Category Archives: Historic Sites

Teapot Dome in Zillah, WA

 

image

In the early 1920s, during the presidency of Harding, our country was subject to the Teapot Dome Scandal, which revolved around oil reserves that were leased without competitive bid. There were two oil fields involved, the Teapot Dome fields in Wyoming and the Elk Hills field in California. The leases were investigated by the Senate and criminal charges were filed. Fines were paid, jail time served and the phrase Teapot Dome became synonymous with political corruption.

Well, in 1922, in the middle of the scandal, Jack Ainsworth, constructed his Teapot Dome Gas Station as a nod to the scandal. It is considered a roadside attraction and is open for visiting on the weekend for limited hours. Originally it was situated on Highway 410 between Zillah and Granger; however in 1978 it was scheduled to be moved to make way for Highway 82. Five days before it was to be moved, a car plowed into this tiny structure. The building, which is now on the historic register, was reconstructed by hand and moved to its current location at 14691 Yakima Valley Highway.  It has its own parking lot, a public restroom building and is next to a memorial for fallen firefighters.

I got there about five minutes before it closed (I didn’t even think it might be open!) and got the tour (about 2 minutes). The volunteers were delightful. I read that there is a movement to relocate the building once again to downtown Zillah and to have it function as a visitor’s center. I was glad to have a chance to see the quirky building, though the light made it difficult to capture the image.

This slideshow requires JavaScript.

The Dora Lee Langdon Cultural & Educational Center

imageIn an attempt to avoid the Texas heat, today I went to the Dora Lee Langdon Cultural & Educational Center is located at 308 East Pearl Street, Granbury, TX 76048 in the AP Gordon House. The art exhibit that brought me in was a solo exhibit of Gene Gregory and I enjoyed his vibrant paintings. The property was constructed as the Gordon house in 1882 and is actually smaller than it had originally been since the owners “downsized” by removing some of the back of the building in 1956.

image

image

image

image

A list of all the historic Granbury properties can be found here.

First National Bank, Granbury

image

Situated on Granbury’s Historic Square, the First National Bank (101 East Bridge Street) was constructed in 1883 and is an example of Italianate Victorian Commercial architecture.  The building was constructed for its current use and more of the history can be found here. The entirety of the Granbury Square is designated a historic district and was named the best historic square in Texas.

image

image

image

And while I was there I took a picture of the wonderful courthouse.

image

There was a famous aquarium at Salter’s Point

image

Dear daughter, her dear friend and I were looking for relieve from the heat on June 5 and we decided on a beach. Dear daughter suggested that beach where one goes on a footbridge over the railroad station. So after my online community and I figured out where that was, Salter’s Point at 91 Champion St. in Steilacoom, off we went. The footbridge is now a steep metal affair with gates on both sides of the stairs. It was constructed in 2014 after the prior wooden bridge was damaged and closed. About 60 trains a day pass along the tracks.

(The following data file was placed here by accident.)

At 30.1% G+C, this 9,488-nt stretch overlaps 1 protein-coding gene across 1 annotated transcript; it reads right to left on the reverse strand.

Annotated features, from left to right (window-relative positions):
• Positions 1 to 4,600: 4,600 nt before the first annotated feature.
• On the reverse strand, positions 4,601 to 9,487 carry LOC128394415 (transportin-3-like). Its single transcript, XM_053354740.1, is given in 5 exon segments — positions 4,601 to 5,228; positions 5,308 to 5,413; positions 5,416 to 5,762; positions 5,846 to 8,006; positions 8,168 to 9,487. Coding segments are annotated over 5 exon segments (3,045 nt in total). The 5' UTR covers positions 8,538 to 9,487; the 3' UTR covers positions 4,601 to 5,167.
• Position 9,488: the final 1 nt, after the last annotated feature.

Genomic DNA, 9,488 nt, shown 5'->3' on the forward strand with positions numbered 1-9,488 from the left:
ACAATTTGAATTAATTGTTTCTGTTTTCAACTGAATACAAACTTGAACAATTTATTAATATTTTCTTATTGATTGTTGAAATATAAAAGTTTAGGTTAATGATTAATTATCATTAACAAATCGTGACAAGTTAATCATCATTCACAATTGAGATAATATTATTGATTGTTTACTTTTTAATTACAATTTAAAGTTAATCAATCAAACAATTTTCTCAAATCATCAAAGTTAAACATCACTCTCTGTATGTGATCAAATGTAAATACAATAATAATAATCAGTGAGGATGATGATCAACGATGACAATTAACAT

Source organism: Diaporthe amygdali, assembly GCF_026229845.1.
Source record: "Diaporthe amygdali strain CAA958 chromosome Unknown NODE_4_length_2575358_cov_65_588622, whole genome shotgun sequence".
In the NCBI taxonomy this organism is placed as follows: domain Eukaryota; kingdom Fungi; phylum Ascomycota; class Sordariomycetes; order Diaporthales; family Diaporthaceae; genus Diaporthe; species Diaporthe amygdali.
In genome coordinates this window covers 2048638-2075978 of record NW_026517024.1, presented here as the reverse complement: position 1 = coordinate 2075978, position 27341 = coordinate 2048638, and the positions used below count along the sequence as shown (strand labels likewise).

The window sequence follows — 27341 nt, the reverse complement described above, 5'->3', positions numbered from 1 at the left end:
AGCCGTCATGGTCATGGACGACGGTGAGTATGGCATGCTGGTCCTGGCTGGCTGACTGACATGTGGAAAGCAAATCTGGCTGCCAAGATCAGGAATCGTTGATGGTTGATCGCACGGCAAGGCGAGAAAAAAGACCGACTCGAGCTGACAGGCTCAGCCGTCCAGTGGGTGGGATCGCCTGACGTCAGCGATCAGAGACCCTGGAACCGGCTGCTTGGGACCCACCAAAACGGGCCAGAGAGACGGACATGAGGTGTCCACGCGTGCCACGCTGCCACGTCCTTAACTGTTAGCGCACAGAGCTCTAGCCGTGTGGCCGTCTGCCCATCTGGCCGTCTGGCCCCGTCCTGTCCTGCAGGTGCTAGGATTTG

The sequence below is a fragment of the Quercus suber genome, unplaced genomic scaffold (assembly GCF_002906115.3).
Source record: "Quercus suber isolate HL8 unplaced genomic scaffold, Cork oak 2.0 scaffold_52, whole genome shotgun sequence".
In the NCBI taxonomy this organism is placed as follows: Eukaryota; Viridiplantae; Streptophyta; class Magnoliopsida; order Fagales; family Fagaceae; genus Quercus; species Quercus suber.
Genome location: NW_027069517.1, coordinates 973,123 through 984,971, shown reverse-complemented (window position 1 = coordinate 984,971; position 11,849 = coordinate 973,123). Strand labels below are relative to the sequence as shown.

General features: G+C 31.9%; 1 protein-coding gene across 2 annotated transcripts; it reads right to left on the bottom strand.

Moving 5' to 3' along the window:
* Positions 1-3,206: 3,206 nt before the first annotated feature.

I was expecting to find some natural beauty, relief from the heat and perhaps a couple of small crabs. And indeed I found all that, but I also found an interesting history.

The covered picnic area built in 1939 as part of the Federal Works Progress Administration (WPA). Per Wikipedia the WPA “was the largest and most ambitious American New Deal agency, employing millions of unemployed people (mostly unskilled men) to carry out public works projects, including the construction of public buildings and roads. In a much smaller but more famous project, Federal Project Number One, the WPA employed musicians, artists, writers, actors and directors in large arts, drama, media, and literacy projects.”

The remains of a marina and store is located at the southerly end of the park. The property was destroyed by fire in 2009. The fire commanded the attention of three fireboats and more than 50 firefighters from eight fire departments. In 1987 there was a homicide at the store (Wang’s Maritime Marina); two teens killed the store’s owner. In close proximity to the marina ruins was the Soundview Inn and Boathouse, which was a boardinghouse with family style meals. They also had boat rentals.

The site of the Deep Sea Aquarium is also located at Salter’s Point. It was constructed by Ed Bair, brother of Bair (Bair Drugstore). The aquarium featured an extensive collection of sea life including a seal that lived under the porch where it could swim depending on the tide. The aquarium was promoted all over the western states, but closed in the 1930s.

Here are some interesting articles about the location.

A first person account about the aquarium 

“The evolution of Saltar’s Point,” Steilacoom Historical Museum Quarterly, XIV (Summer, 1985) p. l, 3-6.

City of Steilacoom Park Info

Fire destroys Steilacoom Marina and Store

 

This slideshow requires JavaScript.

Perkins House, Colfax, WA

image